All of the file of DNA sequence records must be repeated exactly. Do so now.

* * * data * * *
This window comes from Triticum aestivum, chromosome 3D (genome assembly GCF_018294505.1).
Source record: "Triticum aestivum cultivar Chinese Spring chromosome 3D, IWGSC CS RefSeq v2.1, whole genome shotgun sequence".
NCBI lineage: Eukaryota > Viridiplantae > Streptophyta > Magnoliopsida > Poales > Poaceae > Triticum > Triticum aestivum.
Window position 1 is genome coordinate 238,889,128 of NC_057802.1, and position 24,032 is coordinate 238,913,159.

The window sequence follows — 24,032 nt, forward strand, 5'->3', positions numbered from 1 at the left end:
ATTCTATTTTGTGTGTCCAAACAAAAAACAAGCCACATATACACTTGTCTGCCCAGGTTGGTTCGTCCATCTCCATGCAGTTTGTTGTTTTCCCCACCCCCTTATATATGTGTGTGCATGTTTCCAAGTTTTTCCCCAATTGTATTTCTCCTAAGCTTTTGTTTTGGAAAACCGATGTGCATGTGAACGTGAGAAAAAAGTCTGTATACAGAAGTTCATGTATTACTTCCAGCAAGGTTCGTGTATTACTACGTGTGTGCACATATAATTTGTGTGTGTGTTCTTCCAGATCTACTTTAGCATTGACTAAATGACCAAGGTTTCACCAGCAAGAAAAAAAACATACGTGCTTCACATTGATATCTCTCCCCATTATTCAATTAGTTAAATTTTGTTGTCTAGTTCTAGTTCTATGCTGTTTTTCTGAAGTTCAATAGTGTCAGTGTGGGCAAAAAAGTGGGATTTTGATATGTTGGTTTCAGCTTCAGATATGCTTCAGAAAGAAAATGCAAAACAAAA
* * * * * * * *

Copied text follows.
This window comes from Triticum aestivum, chromosome 3D (genome assembly GCF_018294505.1).
Source record: "Triticum aestivum cultivar Chinese Spring chromosome 3D, IWGSC CS RefSeq v2.1, whole genome shotgun sequence".
NCBI lineage: Eukaryota > Viridiplantae > Streptophyta > Magnoliopsida > Poales > Poaceae > Triticum > Triticum aestivum.
Window position 1 is genome coordinate 238,889,128 of NC_057802.1, and position 24,032 is coordinate 238,913,159.

The window sequence follows — 24,032 nt, forward strand, 5'->3', positions numbered from 1 at the left end:
ATTCTATTTTGTGTGTCCAAACAAAAAACAAGCCACATATACACTTGTCTGCCCAGGTTGGTTCGTCCATCTCCATGCAGTTTGTTGTTTTCCCCACCCCCTTATATATGTGTGTGCATGTTTCCAAGTTTTTCCCCAATTGTATTTCTCCTAAGCTTTTGTTTTGGAAAACCGATGTGCATGTGAACGTGAGAAAAAAGTCTGTATACAGAAGTTCATGTATTACTTCCAGCAAGGTTCGTGTATTACTACGTGTGTGCACATATAATTTGTGTGTGTGTTCTTCCAGATCTACTTTAGCATTGACTAAATGACCAAGGTTTCACCAGCAAGAAAAAAAACATACGTGCTTCACATTGATATCTCTCCCCATTATTCAATTAGTTAAATTTTGTTGTCTAGTTCTAGTTCTATGCTGTTTTTCTGAAGTTCAATAGTGTCAGTGTGGGCAAAAAAGTGGGATTTTGATATGTTGGTTTCAGCTTCAGATATGCTTCAGAAAGAAAATGCAAAACAAAA